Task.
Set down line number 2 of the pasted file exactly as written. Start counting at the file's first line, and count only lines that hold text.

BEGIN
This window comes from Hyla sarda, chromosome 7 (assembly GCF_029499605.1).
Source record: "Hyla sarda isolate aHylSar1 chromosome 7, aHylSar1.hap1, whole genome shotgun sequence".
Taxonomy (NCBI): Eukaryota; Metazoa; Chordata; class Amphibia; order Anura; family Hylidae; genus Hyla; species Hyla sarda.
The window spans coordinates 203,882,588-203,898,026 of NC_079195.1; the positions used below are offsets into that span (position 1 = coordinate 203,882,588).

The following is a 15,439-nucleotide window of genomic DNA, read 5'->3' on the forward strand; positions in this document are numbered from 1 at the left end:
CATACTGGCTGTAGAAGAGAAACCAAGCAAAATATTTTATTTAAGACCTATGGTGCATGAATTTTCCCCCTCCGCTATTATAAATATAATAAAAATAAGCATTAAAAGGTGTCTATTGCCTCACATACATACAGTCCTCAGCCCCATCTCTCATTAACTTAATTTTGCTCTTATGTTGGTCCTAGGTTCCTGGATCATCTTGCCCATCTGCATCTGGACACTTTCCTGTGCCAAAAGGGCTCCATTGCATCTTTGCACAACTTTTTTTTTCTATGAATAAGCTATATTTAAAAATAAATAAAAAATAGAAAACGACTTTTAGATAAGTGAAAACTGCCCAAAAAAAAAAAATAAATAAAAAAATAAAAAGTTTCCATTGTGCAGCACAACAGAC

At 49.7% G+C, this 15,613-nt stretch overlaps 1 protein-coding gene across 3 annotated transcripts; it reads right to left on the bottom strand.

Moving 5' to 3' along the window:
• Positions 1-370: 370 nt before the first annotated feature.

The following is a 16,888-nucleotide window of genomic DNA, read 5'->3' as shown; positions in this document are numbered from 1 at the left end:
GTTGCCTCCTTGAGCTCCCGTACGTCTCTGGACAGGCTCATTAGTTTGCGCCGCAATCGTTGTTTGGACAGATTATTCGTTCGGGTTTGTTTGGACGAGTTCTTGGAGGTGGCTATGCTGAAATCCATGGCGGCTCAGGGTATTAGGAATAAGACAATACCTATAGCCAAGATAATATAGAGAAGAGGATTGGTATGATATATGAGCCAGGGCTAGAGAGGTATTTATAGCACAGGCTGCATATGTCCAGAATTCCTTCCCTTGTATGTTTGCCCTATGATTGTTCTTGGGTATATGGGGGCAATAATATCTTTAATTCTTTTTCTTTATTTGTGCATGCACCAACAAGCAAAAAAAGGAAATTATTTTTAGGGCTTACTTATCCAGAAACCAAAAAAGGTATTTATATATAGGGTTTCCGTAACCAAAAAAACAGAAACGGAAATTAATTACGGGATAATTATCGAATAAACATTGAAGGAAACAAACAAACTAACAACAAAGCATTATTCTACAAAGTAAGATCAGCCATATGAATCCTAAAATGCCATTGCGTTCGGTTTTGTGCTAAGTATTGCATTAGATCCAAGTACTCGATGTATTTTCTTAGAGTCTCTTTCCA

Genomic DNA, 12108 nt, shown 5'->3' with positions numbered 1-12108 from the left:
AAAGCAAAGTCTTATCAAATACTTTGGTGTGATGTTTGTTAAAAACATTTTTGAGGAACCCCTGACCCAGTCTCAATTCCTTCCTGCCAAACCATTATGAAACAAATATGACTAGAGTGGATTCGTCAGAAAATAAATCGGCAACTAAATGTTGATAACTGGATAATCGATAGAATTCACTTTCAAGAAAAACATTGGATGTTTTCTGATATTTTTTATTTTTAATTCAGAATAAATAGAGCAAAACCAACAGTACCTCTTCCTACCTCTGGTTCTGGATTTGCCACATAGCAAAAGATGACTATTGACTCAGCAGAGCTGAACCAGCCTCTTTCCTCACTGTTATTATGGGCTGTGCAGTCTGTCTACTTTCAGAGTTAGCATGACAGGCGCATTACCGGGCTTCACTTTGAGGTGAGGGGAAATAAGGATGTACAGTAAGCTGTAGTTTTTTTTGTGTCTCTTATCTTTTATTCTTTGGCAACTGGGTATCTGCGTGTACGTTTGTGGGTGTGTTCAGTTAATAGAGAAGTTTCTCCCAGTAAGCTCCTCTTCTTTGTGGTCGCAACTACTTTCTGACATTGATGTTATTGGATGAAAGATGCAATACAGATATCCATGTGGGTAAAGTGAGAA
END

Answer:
Source record: "Hyla sarda isolate aHylSar1 chromosome 7, aHylSar1.hap1, whole genome shotgun sequence".